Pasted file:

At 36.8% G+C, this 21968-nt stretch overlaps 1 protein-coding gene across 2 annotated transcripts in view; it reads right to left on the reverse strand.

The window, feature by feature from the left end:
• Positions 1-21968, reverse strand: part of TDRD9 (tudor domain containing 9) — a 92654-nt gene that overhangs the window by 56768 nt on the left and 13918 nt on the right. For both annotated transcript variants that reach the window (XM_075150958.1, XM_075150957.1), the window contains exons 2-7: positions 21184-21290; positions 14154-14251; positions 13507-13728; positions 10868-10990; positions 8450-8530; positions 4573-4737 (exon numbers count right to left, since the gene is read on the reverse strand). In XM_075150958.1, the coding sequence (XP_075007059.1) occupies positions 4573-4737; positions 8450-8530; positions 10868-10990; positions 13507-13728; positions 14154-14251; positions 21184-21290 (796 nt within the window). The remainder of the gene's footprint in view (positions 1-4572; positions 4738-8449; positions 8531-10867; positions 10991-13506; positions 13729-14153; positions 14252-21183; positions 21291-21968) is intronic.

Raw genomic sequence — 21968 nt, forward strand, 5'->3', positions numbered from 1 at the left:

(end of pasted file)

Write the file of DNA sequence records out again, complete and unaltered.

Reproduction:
At 36.8% G+C, this 21968-nt stretch overlaps 1 protein-coding gene across 2 annotated transcripts in view; it reads right to left on the reverse strand.

The window, feature by feature from the left end:
• Positions 1-21968, reverse strand: part of TDRD9 (tudor domain containing 9) — a 92654-nt gene that overhangs the window by 56768 nt on the left and 13918 nt on the right. For both annotated transcript variants that reach the window (XM_075150958.1, XM_075150957.1), the window contains exons 2-7: positions 21184-21290; positions 14154-14251; positions 13507-13728; positions 10868-10990; positions 8450-8530; positions 4573-4737 (exon numbers count right to left, since the gene is read on the reverse strand). In XM_075150958.1, the coding sequence (XP_075007059.1) occupies positions 4573-4737; positions 8450-8530; positions 10868-10990; positions 13507-13728; positions 14154-14251; positions 21184-21290 (796 nt within the window). The remainder of the gene's footprint in view (positions 1-4572; positions 4738-8449; positions 8531-10867; positions 10991-13506; positions 13729-14153; positions 14252-21183; positions 21291-21968) is intronic.

Raw genomic sequence — 21968 nt, forward strand, 5'->3', positions numbered from 1 at the left: